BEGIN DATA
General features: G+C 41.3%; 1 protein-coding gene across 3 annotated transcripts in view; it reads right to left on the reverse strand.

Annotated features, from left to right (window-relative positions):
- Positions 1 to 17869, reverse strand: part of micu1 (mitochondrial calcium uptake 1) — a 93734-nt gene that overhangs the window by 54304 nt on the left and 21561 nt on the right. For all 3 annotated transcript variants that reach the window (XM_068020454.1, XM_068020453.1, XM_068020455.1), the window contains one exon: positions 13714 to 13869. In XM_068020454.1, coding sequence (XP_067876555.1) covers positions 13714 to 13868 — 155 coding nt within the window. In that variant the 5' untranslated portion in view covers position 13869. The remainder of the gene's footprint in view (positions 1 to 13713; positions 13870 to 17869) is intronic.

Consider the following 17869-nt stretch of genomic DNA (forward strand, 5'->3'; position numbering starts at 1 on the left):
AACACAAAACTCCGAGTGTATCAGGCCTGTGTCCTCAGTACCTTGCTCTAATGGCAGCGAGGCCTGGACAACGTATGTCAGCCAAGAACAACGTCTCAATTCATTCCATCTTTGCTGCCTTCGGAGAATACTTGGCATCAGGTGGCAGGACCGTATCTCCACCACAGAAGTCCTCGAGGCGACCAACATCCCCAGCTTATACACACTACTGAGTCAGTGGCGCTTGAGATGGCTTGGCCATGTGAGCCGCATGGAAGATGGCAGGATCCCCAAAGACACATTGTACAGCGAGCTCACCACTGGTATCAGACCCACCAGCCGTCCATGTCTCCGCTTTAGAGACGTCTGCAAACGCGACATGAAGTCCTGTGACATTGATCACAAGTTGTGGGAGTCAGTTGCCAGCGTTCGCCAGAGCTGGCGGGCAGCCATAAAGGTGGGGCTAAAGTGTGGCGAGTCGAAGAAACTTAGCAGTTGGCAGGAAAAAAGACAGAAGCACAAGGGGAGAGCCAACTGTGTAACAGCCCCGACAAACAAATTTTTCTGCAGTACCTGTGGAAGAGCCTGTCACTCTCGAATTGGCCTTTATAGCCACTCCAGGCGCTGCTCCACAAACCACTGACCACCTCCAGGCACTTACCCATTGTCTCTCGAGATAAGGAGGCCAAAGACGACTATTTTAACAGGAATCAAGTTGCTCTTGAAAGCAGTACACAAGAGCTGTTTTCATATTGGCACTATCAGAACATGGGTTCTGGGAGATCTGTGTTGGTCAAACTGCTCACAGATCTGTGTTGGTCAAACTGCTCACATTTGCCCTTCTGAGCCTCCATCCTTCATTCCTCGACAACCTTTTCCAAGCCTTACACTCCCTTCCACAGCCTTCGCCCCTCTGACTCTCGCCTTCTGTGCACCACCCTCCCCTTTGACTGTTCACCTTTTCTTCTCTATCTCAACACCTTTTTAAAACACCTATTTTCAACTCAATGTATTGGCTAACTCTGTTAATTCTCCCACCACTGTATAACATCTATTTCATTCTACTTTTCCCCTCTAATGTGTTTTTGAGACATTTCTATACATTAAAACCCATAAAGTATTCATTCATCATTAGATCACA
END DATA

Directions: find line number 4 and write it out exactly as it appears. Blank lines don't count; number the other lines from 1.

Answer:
Consider the following 17869-nt stretch of genomic DNA (forward strand, 5'->3'; position numbering starts at 1 on the left):